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Friday, February 28, 2014

Daubert & North Carolina – A rocky relationship ends in a wedding, but will the marriage last?


After almost 15 years, North Carolina finally tied the knot with Daubert.  In January 2014, the Court of Appeals declared that North Carolina courts should apply the Daubert criteria to expert testimony. In State v McGrady (2014) the Court upheld the trial court’s exclusion of expert testimony and clarified what the 2011 Amendments to NC Rule of Evidence 702 meant for expert testimony.  In short, the Court stated that the standard for admissibility set in Howerton v Arai Helmet (2004) was replaced by Daubert with the adoption of the 2011 amendments.  Here is a little history of the rocky relationship.

The courtship & a happy relationship


In 1993, the U.S. Supreme Court adopted Daubert as the standard governing admissibility of expert testimony in federal court. Two years later, the Supreme Court of North Carolina cited the U.S. Supreme Court’s decision in Daubert when addressing the admissibility of one of the prosecutor’s experts (State v Goode (1995)). At issue was the testimony of the State’s bloodstain pattern interpretation expert in a double homicide case. The NC Supreme Court upheld the trial court’s decision that the prosecutor’s expert was qualified in this area and this area of testimony was a scientifically reliable field.

Shortly after Rule 702 of the Federal Rules of Evidence (FRE) was amended in 2000 to essentially codify Daubert, North Carolina’s Superior Court, in considering motions to exclude expert testimony, offered a lengthy discussion on Daubert and Kumho Tire. The Court noted that “[t]he North Carolina Rules of Evidence are patterned after the Federal Rules. Therefore, although this Court is not bound by federal case law, these cases prove to be helpful in arriving at a list of factors relevant to assessing the reliability of the expert testimony proffered in this case.” Ultimately, the Court relied on a number of factors gleaned from Daubert, Kumho and the FRE 702 advisory committee in its decisions on the admissibility of Plaintiff’s experts’ testimony (Praxair, Inc. v. Airgas, Inc. (2000)). Of the five plaintiff’s experts, the Court excluded one expert for being unqualified and offering an unreliable methodology. The Court then limited the remaining experts from giving testimony on conclusions of law, consistent with NC Rule 704 (patterned after FRE 704), which does not allow an expert to tell a jury what decision to make on the ultimate issue.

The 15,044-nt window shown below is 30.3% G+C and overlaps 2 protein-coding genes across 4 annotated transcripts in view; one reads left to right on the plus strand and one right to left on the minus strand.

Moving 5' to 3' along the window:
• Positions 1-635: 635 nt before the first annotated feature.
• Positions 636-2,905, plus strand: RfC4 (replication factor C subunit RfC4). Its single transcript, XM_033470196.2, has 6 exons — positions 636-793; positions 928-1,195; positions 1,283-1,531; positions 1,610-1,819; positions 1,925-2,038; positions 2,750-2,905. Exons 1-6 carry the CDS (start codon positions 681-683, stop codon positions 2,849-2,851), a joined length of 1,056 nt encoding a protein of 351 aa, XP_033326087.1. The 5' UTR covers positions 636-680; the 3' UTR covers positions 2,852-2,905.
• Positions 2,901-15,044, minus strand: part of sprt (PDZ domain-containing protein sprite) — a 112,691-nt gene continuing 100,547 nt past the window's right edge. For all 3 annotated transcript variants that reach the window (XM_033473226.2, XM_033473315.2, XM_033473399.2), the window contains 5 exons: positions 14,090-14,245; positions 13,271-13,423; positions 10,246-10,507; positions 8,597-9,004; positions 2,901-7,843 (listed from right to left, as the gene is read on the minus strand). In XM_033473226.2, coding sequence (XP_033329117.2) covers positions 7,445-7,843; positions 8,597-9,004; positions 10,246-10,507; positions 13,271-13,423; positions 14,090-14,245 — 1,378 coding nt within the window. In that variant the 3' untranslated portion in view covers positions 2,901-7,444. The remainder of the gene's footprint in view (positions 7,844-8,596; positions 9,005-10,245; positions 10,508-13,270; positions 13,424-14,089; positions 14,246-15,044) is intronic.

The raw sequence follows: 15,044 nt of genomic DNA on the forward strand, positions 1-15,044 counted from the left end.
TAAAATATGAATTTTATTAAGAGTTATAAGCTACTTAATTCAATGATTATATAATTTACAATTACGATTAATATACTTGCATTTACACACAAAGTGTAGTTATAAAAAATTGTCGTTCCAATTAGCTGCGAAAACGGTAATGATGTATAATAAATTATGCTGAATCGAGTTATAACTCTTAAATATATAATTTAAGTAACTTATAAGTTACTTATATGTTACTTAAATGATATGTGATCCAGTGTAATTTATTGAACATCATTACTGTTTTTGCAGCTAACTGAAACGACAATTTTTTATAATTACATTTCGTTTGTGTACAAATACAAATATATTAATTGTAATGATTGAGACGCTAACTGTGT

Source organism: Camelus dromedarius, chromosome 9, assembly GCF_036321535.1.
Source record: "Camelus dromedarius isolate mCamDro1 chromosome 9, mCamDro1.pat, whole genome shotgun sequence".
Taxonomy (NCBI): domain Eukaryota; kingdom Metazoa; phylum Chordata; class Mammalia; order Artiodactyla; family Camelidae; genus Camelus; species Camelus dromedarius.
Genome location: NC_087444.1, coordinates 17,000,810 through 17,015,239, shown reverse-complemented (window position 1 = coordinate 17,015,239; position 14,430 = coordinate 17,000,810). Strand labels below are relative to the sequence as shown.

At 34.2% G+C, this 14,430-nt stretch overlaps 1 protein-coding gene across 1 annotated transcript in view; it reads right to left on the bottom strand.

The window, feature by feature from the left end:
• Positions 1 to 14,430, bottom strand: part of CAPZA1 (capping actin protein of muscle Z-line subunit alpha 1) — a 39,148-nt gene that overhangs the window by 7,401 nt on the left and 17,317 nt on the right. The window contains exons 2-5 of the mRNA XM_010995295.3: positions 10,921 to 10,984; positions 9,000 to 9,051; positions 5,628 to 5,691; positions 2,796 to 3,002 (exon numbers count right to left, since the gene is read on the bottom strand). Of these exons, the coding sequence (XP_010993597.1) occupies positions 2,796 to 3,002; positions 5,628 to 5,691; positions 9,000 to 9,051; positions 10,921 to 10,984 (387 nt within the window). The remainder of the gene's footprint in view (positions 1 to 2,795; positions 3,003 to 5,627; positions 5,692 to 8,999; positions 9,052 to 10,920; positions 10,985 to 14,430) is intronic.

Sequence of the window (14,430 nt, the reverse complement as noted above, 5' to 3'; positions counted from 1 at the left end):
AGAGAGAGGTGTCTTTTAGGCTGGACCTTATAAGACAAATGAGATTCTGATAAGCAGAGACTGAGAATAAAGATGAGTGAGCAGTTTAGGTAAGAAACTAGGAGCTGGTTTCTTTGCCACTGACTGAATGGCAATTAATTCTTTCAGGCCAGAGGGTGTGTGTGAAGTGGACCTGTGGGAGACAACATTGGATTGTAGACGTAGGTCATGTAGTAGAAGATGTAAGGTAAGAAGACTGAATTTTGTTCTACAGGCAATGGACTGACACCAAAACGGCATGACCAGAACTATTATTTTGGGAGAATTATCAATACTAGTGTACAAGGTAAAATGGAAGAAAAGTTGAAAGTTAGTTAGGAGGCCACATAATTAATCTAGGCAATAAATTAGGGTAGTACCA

For ten years (1995-2004) North Carolina was content in its relationship with Daubert and relied on its criteria when evaluating the admissibility of expert testimony in appellate cases.

The break-up


Despite the good times in the preceding years, 2004 marked a change.  Bitter about federal trial judges’ use of Daubert to exclude experts and then granting summary judgment thereby reducing the number of jury trials, the NC Supreme Court denounced Daubert and its “gatekeeping approach”. In Howerton v. Arai Helmet, Ltd (2004) the Court clearly stated that “North Carolina is not, nor has it ever been a Daubert jurisdiction”.  The Court went its separate way and adopted a three-pronged test modified from State v Goode to evaluate the admissibility of expert testimony.  Applying this three-step process, the Court reversed the lower court’s exclusion of plaintiff’s experts.